See her memoirs, ed. by E. Craig and C. St. John (1908, repr. 1969); her correspondence with G. B. Shaw, ed. by C. St. John (1931, repr. 1949); biographies by E. G. Craig (1932), R. Manvell (1968), C. Fecher (1971), and N. Auerbach (1989); study by M. Holroyd (2009).
Terry is a town in Hinds County, Mississippi, United States. The population was 664 at the 2000 census. It is located near Interstate 55, about 15 miles southwest of Jackson, Mississippi and located in Supervisors District Five of Hinds County. The town is part of the Jackson Metropolitan Statistical Area.
There were 263 households out of which 35.4% had children under the age of 18 living with them, 49.4% were married couples living together, 15.6% had a female householder with no husband present, and 30.8% were non-families. 26.6% of all households were made up of individuals and 12.9% had someone living alone who was 65 years of age or older. The average household size was 2.52 and the average family size was 3.10.
In the town the population was spread out with 27.7% under the age of 18, 7.8% from 18 to 24, 28.8% from 25 to 44, 20.6% from 45 to 64, and 15.1% who were 65 years of age or older. The median age was 37 years. For every 100 females there were 88.1 males. For every 100 females age 18 and over, there were 84.6 males.
The median income for a household in the town was $30,192, and the median income for a family was $35,875. Males had a median income of $25,781 versus $24,167 for females. The per capita income for the town was $19,011. About 17.0% of families and 16.2% of the population were below the poverty line, including 19.6% of those under age 18 and 18.5% of those age 65 or over.
The football field at the high school is named after B. C. Lee.
The Terry Headlight (named for the Head family, who for generations operated a pharmacy downtown) was the town's newspaper for many years. It has ceased to be published, but the Hinds County Gazette has a column each week about what goes on in Terry.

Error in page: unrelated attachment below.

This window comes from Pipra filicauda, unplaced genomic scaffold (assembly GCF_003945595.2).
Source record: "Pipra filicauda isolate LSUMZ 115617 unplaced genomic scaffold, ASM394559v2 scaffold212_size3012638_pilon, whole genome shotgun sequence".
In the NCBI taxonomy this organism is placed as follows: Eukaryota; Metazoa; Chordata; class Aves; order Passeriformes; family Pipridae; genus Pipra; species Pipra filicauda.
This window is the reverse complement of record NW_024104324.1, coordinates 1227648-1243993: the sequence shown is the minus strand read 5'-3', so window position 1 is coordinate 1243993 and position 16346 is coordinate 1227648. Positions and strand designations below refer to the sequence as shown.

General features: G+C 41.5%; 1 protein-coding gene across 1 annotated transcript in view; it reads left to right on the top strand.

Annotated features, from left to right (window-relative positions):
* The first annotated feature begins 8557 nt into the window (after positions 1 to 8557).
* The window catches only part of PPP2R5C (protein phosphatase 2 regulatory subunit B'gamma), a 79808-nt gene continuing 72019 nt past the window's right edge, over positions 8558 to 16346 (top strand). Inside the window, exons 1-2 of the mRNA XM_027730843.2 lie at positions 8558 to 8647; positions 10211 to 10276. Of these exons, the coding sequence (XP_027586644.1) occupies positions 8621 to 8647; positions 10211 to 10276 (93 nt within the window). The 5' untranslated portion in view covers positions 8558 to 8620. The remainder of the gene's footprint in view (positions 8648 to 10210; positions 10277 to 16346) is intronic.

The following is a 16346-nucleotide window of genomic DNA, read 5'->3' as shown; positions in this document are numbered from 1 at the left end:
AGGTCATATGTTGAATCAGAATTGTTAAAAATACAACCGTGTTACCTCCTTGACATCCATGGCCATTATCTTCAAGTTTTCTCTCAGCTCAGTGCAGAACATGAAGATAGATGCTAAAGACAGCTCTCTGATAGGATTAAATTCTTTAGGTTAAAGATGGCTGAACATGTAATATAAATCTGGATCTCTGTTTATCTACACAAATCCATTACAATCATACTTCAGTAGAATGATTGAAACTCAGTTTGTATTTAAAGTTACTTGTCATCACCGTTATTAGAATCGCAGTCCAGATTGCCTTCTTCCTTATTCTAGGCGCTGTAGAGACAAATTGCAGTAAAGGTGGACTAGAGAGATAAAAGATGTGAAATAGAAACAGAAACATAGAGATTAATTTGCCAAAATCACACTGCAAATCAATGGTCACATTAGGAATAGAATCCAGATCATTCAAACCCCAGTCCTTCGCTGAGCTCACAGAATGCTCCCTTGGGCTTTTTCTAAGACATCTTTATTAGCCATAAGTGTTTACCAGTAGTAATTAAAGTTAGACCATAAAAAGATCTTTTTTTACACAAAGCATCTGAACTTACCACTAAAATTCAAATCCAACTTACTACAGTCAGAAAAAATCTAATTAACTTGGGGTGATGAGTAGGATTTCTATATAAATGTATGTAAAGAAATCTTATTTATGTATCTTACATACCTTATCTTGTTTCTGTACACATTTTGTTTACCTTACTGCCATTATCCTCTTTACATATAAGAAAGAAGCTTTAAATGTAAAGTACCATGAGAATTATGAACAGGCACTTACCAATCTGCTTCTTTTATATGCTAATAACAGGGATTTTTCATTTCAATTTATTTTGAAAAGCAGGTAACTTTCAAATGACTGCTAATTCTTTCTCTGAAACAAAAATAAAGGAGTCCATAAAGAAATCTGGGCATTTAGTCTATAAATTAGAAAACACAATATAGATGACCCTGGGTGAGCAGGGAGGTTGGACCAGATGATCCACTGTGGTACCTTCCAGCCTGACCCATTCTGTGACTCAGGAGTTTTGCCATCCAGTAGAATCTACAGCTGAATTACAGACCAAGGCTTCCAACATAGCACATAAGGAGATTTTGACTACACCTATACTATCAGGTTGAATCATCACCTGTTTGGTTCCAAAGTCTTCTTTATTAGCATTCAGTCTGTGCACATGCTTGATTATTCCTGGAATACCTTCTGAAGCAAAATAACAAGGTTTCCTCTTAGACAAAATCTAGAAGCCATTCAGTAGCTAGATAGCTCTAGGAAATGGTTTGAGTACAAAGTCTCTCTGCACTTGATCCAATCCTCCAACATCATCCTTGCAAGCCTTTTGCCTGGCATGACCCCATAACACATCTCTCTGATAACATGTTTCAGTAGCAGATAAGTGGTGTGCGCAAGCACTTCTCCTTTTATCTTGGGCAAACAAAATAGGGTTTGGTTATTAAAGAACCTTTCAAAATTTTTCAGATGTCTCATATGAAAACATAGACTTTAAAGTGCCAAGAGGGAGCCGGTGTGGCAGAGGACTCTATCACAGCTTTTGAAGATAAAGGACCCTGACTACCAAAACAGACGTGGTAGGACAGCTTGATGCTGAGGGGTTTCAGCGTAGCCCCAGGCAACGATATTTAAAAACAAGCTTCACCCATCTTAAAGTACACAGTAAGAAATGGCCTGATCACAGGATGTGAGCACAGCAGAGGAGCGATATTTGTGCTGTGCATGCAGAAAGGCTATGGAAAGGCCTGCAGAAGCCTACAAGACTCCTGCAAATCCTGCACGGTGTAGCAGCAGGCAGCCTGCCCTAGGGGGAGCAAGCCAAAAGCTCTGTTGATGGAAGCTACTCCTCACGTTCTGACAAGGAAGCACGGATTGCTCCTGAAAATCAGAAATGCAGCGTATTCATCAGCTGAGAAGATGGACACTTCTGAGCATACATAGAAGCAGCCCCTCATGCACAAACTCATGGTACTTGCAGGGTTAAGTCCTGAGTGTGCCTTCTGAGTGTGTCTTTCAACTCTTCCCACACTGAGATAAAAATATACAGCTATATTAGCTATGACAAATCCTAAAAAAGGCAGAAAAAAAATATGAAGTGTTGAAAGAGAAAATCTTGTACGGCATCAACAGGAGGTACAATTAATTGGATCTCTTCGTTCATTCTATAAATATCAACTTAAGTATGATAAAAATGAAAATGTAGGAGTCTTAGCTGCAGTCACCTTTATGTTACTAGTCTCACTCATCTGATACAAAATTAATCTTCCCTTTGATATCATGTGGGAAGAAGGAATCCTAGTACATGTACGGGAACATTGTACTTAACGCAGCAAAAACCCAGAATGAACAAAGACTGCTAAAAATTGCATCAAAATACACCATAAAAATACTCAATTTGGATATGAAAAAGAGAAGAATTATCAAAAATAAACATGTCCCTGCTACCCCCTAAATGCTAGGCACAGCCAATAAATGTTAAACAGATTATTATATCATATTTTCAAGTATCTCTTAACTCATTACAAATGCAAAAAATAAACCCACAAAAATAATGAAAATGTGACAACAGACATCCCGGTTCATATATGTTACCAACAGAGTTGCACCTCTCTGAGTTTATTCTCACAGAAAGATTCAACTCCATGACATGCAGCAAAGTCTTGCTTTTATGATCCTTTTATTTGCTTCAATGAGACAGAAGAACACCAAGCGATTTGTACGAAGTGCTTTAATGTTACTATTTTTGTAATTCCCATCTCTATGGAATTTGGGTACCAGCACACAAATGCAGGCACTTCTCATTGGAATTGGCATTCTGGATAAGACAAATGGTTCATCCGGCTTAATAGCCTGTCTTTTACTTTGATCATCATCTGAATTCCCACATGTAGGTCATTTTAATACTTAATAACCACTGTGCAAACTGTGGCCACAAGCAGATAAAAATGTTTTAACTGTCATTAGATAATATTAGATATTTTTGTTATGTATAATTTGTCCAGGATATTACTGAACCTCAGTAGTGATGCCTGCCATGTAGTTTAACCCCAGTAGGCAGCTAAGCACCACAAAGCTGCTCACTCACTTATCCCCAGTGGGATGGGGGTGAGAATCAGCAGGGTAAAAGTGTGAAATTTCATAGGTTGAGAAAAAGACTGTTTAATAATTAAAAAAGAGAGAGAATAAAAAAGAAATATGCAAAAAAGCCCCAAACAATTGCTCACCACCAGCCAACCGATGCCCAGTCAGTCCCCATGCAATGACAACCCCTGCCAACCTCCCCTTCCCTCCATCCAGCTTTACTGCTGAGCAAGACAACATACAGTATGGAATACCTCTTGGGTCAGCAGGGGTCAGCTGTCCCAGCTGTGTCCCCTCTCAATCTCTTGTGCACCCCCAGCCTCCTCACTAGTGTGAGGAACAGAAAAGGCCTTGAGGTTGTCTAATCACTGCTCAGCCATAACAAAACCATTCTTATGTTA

Other persons of note who have lived in Terry include writer Rick Bass, former chairman of the Mississippi Democratic Party Rickey Cole, and Bobby DeLaughter, prosecutor in the Byron De La Beckwith murder trial.
There are several church buildings of note in Terry. The First Baptist Church (formerly Terry Baptist Church) is the largest of the houses of worship. The Episcopal Church of the Good Shepard is located near where the town's water tower once stood. This building was a hospital during the Civil War. A grave lies behind the church. It supposedly belongs to a Gypsy girl who fell out of her wagon when the Gypsies were not allowed to drive through the middle of town.
Two former churches which have closed but served the town for many years are the Terry United Methodist Church and the Terry Sanctified Church.
A smaller church, located in the middle of a neighborhood, is known as Little Bethel C.M.E. Church. The pastor is Pastor Eugene McLamore and the superintendent is Nathan Slater.
Roderick "Rod" Nicholson is the current mayor. The Board of Aldermen includes Virginia Smith Bailey, Joseph Kendrick, Elzena Kitchens Johnson, Greg Moore, and Doris Young. These town officers are elected every four years in non-partisan elections, that is they are independent of any party labels.
Three Hinds County officials are from the Terry area: George S. Smith (supervisor for District Five), Clyde Chapman (Justice Court Judge for District Five), and Bennie Buckner (Constable for District Five).
The state senator representing the district that includes Terry is Richard White. Terry is represented by both Jim Ellington and Greggory Holloway in the state House of Representatives.